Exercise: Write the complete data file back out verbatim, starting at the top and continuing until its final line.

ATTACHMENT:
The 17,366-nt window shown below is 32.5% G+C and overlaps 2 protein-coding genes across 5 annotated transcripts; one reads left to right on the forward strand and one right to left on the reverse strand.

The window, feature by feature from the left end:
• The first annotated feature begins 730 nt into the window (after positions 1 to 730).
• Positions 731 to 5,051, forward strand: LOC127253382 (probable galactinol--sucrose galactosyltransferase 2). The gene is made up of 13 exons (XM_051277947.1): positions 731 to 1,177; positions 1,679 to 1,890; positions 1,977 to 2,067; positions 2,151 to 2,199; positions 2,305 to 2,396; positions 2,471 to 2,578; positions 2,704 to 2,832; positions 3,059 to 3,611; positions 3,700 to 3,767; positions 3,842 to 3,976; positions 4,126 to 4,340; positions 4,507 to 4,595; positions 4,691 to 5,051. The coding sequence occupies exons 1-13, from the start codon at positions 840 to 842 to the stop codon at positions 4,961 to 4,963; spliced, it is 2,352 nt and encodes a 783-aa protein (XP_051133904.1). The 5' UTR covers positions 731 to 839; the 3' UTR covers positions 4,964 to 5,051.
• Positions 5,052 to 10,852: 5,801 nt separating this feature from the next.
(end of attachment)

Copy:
The 17,366-nt window shown below is 32.5% G+C and overlaps 2 protein-coding genes across 5 annotated transcripts; one reads left to right on the forward strand and one right to left on the reverse strand.

The window, feature by feature from the left end:
• The first annotated feature begins 730 nt into the window (after positions 1 to 730).
• Positions 731 to 5,051, forward strand: LOC127253382 (probable galactinol--sucrose galactosyltransferase 2). The gene is made up of 13 exons (XM_051277947.1): positions 731 to 1,177; positions 1,679 to 1,890; positions 1,977 to 2,067; positions 2,151 to 2,199; positions 2,305 to 2,396; positions 2,471 to 2,578; positions 2,704 to 2,832; positions 3,059 to 3,611; positions 3,700 to 3,767; positions 3,842 to 3,976; positions 4,126 to 4,340; positions 4,507 to 4,595; positions 4,691 to 5,051. The coding sequence occupies exons 1-13, from the start codon at positions 840 to 842 to the stop codon at positions 4,961 to 4,963; spliced, it is 2,352 nt and encodes a 783-aa protein (XP_051133904.1). The 5' UTR covers positions 731 to 839; the 3' UTR covers positions 4,964 to 5,051.
• Positions 5,052 to 10,852: 5,801 nt separating this feature from the next.